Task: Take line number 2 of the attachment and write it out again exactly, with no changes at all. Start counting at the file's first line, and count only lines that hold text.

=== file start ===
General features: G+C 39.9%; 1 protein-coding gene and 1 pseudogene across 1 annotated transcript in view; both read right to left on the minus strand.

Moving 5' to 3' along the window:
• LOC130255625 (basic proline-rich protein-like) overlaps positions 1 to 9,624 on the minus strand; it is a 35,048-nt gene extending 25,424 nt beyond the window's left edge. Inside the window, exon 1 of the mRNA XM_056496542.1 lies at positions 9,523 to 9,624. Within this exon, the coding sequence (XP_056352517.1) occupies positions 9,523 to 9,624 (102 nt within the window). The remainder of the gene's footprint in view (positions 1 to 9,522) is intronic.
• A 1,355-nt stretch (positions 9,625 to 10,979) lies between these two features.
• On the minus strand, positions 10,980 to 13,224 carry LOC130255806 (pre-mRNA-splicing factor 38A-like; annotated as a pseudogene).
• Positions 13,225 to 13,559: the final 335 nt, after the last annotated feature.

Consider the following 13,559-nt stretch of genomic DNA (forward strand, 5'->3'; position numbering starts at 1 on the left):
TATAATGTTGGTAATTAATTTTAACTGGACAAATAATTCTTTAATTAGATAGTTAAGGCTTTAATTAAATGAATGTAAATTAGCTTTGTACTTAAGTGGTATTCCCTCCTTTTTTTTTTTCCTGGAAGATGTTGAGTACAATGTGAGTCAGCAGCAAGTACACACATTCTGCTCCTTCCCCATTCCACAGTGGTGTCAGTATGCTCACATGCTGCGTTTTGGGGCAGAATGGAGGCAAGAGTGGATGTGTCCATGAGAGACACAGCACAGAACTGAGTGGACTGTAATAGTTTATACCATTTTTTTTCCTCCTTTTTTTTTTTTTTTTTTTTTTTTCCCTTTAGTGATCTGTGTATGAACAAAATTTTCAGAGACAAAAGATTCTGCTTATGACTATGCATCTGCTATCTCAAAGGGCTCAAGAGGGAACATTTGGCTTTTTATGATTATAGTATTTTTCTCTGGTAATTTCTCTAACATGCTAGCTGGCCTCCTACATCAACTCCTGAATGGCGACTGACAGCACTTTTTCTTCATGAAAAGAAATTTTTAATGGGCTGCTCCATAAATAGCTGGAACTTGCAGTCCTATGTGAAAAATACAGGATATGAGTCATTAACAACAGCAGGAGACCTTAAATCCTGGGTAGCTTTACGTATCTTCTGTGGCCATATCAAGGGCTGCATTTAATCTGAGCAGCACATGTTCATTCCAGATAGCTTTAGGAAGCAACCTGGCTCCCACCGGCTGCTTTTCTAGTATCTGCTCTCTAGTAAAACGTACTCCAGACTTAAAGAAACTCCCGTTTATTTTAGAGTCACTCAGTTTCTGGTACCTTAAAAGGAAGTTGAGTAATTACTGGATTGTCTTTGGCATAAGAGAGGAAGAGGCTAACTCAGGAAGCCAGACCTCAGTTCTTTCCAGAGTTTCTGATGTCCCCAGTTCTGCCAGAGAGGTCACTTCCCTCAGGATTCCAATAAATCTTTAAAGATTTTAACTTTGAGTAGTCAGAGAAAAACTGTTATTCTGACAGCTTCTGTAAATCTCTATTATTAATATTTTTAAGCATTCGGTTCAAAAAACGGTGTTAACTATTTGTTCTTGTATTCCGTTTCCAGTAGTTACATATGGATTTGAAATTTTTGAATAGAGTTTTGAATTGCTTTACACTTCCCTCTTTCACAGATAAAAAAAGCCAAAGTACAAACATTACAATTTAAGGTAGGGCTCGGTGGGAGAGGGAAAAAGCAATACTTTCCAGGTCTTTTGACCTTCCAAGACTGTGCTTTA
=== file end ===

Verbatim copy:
Moving 5' to 3' along the window: